In February 2011, Italy reiterated PNEMoRc, following the WHO Committee indications, to reach measles and rubella elimination by 2015. Then, the role of National Reference Laboratory (NRL) at the Italian National Institute of Health (Istituto Superiore di Sanità, Rome) in supporting cases ascertainment, confirming outbreaks/cases and determining MV genotypes was reconfirmed.

This article describes the laboratory surveillance activity performed by the Italian NRL during 2010.

 

METHODS

A case of measles was defined as one that met the clinical case definition (clinical picture compatible with measles, i.e. a generalized rash lasting more than three days and a temperature >38.0 °C, with one or more of the following symptoms: cough, coryza, Koplik's spots, conjunctivitis.

Urine, oral fluid specimens and dried blood spots collected within 10 days from the onset of the symptoms are the most suitable samples for the measles diagnosis, since they are used for both confirmation of the cases and molecular characterization. NRL provided sampling kits to the Italian local health authorities in order to collect these specimens.

Samples were collected in different Italian regions from 211 patients with clinical signs of measles, and sent to the NRL for confirmation of the diagnosis. Before collecting samples subjects, or their parents in case of children, had to sign the "informed consensus".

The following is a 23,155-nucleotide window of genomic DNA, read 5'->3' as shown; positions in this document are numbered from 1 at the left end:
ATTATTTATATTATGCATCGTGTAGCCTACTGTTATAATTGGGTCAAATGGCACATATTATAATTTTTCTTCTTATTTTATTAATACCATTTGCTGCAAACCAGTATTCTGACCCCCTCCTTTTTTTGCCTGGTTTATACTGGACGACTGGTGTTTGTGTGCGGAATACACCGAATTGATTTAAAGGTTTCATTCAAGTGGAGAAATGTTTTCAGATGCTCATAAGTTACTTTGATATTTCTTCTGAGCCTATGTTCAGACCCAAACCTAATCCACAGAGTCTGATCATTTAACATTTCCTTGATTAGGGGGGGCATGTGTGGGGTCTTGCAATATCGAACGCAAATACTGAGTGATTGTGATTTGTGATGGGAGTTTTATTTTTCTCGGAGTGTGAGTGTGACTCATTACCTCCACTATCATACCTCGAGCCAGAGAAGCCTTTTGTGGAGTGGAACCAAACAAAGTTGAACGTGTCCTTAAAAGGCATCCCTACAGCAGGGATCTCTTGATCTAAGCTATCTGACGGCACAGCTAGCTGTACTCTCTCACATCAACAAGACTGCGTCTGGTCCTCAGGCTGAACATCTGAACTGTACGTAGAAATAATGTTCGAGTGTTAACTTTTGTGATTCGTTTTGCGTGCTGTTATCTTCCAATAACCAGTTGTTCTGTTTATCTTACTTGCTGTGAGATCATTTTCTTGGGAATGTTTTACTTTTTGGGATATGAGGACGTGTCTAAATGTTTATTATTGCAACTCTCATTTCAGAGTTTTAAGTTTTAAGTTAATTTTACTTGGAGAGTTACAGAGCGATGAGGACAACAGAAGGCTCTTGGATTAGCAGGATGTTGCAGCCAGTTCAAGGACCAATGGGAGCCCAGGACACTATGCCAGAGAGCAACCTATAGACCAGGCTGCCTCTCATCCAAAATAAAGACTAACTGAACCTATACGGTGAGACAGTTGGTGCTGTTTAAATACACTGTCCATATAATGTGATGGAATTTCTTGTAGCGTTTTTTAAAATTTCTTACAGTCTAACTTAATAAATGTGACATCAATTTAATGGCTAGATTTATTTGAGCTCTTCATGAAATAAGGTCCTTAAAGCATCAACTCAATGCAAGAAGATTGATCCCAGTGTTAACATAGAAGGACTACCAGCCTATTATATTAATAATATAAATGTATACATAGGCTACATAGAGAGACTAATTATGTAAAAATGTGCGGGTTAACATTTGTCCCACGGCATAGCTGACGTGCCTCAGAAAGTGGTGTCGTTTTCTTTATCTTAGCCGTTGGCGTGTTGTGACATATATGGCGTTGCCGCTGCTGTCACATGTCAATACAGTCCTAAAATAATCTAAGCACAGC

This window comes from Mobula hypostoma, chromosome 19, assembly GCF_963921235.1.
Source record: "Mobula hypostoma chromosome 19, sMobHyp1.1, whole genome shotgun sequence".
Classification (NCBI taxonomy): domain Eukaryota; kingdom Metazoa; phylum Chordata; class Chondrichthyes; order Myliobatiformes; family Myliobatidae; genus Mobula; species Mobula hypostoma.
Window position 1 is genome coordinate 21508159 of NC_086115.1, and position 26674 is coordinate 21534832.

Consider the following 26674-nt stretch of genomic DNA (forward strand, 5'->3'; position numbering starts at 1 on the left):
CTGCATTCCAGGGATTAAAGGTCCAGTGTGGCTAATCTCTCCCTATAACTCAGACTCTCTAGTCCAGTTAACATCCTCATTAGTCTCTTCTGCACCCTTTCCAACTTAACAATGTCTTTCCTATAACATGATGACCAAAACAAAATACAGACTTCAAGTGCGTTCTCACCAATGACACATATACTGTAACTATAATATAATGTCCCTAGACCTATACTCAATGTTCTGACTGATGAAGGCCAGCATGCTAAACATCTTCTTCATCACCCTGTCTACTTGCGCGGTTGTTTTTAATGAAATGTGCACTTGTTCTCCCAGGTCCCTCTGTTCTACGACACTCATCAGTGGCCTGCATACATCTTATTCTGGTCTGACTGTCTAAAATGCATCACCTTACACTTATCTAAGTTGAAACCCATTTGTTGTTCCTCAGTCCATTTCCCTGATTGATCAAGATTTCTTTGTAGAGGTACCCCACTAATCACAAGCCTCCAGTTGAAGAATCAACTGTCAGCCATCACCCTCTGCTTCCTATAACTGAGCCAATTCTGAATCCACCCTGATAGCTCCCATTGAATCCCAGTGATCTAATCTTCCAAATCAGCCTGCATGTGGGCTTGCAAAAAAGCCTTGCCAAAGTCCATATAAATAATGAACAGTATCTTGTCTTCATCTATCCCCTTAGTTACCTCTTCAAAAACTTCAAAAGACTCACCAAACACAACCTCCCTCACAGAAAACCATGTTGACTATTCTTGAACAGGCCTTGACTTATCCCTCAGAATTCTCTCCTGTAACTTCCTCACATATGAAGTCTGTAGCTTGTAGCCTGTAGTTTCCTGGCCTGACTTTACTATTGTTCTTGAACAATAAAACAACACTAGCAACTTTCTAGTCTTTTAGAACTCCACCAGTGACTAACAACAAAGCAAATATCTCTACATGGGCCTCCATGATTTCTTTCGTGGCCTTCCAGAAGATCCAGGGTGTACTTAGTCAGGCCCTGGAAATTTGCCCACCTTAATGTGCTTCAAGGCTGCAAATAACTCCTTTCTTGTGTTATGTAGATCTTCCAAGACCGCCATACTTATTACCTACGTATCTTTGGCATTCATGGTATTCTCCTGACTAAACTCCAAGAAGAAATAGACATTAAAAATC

NRL's tests for confirmation included specific IgM antibodies detection in blood samples by enzyme-linked immunosorbent (ELISA) assay, molecular detection and genetic characterization of MV by PCR assay on urine and/or oral fluid samples. Urine and oral fluid specimens were collected as previous described [15, 16], and the tests were performed under the indications of the National Plan of Elimination of Measles and Congenital Rubella (Manual for the laboratory diagnosis of measles and rubella infections). Three circles of 6 mm ø, containing capillary blood, were punched-out from a dried blood spot and used for the ELISA assay (Siemens, Germany) [17].